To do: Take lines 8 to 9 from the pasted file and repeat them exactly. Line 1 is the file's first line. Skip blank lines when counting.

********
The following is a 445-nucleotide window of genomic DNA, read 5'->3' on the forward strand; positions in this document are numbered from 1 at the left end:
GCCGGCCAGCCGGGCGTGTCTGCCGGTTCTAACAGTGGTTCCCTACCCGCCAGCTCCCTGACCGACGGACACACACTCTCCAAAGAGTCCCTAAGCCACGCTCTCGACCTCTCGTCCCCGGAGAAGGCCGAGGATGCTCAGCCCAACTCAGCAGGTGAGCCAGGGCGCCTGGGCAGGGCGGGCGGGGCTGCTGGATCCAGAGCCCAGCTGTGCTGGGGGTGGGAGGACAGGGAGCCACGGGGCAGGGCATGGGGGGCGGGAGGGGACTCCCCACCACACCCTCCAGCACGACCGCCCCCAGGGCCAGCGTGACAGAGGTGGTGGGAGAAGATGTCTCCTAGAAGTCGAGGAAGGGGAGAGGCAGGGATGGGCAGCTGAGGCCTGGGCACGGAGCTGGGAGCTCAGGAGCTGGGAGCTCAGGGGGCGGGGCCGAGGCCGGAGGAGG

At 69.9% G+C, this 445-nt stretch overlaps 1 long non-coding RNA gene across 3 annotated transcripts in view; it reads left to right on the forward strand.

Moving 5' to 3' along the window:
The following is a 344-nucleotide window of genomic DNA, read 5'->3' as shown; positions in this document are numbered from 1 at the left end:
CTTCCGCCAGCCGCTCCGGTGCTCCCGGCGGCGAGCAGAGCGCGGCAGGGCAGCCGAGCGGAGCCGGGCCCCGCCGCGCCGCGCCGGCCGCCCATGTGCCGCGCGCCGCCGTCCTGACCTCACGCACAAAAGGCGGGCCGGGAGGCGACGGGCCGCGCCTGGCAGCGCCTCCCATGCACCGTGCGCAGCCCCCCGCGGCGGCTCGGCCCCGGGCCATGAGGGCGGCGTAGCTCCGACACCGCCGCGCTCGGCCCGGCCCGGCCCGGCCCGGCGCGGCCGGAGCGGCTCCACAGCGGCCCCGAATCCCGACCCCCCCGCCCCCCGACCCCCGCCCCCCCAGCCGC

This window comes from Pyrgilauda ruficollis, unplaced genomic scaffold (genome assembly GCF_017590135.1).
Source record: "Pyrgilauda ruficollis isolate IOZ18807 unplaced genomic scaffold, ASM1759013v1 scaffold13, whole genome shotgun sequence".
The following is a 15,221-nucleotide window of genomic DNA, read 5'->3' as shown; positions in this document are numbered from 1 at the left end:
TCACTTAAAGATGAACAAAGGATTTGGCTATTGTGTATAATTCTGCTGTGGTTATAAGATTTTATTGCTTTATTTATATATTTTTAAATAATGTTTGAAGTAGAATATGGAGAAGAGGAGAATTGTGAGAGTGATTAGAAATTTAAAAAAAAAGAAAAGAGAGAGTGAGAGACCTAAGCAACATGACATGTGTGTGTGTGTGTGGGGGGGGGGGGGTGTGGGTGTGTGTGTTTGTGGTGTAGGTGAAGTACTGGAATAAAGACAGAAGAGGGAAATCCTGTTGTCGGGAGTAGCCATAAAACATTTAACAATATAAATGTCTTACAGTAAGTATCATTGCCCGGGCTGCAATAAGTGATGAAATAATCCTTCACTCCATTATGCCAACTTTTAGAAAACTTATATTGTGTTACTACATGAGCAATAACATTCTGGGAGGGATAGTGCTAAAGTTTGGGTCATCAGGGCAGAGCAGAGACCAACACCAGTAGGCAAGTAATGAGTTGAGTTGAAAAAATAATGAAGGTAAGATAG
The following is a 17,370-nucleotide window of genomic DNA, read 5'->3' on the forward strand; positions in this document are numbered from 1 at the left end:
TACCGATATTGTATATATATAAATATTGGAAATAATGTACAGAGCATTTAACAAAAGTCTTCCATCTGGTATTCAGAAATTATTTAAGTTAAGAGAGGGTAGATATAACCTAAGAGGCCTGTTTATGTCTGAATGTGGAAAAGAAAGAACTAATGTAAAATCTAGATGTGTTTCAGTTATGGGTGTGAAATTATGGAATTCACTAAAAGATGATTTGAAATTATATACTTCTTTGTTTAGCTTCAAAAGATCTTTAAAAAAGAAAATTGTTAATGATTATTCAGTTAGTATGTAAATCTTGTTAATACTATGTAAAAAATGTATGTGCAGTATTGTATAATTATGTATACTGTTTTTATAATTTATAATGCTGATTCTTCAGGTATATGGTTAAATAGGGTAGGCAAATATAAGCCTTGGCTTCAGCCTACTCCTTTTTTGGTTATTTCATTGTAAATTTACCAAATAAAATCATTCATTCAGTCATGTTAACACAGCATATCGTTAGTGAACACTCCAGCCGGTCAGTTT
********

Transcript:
Source record: "Pyrgilauda ruficollis isolate IOZ18807 unplaced genomic scaffold, ASM1759013v1 scaffold13, whole genome shotgun sequence".
The following is a 15,221-nucleotide window of genomic DNA, read 5'->3' as shown; positions in this document are numbered from 1 at the left end: